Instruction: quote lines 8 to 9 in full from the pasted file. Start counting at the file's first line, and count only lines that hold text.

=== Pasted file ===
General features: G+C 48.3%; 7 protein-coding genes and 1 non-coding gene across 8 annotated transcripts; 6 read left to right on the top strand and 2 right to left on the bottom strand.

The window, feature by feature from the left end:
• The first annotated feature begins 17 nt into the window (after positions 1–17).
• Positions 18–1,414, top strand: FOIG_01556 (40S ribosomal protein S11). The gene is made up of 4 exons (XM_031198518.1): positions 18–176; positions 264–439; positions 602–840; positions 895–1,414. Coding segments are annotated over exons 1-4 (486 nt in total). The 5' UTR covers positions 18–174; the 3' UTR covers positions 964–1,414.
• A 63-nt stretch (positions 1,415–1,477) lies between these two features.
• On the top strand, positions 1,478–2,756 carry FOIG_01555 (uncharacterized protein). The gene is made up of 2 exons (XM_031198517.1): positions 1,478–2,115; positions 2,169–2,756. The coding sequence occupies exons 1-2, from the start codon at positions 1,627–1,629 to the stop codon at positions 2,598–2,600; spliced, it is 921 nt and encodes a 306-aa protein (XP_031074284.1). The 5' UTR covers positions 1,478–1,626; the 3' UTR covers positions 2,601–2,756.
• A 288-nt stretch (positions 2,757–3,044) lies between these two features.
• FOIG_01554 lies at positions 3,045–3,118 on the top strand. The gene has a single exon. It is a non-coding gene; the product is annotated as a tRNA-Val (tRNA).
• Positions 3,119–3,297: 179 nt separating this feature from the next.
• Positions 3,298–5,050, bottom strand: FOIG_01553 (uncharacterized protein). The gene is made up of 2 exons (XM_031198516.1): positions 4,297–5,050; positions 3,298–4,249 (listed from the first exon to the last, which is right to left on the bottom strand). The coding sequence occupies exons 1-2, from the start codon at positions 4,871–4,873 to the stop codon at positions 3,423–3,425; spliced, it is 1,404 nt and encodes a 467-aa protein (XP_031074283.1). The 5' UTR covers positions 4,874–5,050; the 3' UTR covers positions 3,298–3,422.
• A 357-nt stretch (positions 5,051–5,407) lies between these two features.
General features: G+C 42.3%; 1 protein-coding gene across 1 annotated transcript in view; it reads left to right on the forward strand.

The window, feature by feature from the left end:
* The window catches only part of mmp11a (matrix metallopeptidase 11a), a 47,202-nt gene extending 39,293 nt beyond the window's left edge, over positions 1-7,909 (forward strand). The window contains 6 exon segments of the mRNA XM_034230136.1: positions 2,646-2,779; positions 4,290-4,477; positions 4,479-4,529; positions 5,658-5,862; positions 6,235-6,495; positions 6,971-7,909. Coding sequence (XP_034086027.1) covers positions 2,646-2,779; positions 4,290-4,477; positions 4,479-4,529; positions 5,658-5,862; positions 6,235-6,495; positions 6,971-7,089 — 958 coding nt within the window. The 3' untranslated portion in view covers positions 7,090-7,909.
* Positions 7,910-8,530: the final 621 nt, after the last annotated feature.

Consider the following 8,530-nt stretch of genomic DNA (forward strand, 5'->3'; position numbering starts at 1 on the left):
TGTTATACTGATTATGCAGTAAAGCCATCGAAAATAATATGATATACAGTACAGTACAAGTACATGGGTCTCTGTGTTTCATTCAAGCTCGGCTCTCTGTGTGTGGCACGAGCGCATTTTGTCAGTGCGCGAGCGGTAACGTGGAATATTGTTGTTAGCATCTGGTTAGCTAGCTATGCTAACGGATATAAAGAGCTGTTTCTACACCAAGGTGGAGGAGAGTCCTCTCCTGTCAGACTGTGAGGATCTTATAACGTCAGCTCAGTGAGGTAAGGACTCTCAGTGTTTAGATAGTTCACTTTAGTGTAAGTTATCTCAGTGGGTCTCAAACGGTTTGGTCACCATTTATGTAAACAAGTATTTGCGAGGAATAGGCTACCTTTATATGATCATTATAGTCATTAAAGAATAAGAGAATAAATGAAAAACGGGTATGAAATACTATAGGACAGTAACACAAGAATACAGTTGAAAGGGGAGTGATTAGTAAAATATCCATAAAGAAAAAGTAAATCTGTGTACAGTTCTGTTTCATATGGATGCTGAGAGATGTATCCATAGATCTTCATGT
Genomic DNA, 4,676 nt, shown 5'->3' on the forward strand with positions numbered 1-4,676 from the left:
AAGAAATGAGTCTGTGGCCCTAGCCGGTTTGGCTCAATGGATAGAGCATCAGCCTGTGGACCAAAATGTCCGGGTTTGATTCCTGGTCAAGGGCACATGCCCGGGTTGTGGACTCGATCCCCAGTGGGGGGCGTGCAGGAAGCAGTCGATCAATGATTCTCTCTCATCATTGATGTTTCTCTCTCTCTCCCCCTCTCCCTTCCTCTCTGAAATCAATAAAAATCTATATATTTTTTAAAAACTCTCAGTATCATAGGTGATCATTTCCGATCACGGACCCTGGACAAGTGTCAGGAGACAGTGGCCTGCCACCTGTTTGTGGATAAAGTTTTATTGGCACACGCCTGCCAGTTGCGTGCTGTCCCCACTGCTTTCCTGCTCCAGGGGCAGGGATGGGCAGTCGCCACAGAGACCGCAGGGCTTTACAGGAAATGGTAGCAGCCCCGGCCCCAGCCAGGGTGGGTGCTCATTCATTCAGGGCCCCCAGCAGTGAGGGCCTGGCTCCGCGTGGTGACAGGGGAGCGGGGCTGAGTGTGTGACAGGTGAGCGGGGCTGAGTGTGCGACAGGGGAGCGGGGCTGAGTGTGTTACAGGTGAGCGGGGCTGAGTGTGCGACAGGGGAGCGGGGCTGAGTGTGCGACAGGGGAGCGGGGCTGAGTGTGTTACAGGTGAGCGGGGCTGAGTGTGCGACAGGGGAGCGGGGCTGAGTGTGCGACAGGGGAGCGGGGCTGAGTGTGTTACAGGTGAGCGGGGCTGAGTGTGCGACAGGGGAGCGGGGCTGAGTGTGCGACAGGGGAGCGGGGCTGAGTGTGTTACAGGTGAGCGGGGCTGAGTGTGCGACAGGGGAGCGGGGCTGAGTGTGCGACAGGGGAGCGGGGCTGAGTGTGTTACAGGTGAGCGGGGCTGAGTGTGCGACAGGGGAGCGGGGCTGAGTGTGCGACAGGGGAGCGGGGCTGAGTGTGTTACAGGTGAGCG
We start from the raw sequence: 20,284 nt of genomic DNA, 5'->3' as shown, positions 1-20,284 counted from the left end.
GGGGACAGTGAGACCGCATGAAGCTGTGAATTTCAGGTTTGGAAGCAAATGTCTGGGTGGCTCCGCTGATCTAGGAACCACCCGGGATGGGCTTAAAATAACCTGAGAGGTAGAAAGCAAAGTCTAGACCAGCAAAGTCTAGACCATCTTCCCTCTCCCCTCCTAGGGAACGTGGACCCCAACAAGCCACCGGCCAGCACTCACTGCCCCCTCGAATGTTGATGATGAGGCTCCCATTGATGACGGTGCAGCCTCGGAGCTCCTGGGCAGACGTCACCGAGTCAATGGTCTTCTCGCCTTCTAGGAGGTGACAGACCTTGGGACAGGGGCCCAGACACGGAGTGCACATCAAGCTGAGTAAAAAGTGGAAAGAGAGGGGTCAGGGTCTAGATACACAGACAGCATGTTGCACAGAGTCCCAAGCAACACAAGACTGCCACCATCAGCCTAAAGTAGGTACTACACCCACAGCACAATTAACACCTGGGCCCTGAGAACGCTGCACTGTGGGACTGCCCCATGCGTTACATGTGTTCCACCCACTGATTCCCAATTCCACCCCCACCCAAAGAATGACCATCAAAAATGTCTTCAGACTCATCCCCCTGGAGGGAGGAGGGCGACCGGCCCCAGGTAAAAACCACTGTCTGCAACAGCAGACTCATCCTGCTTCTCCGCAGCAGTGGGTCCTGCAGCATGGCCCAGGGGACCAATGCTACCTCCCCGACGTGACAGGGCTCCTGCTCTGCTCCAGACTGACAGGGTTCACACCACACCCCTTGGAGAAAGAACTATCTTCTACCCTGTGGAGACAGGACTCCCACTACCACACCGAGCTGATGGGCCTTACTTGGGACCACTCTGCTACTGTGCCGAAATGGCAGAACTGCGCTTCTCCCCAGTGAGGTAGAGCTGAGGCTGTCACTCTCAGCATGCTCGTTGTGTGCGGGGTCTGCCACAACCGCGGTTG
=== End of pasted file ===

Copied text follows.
• FOIG_01554 lies at positions 3,045–3,118 on the top strand. The gene has a single exon. It is a non-coding gene; the product is annotated as a tRNA-Val (tRNA).
• Positions 3,119–3,297: 179 nt separating this feature from the next.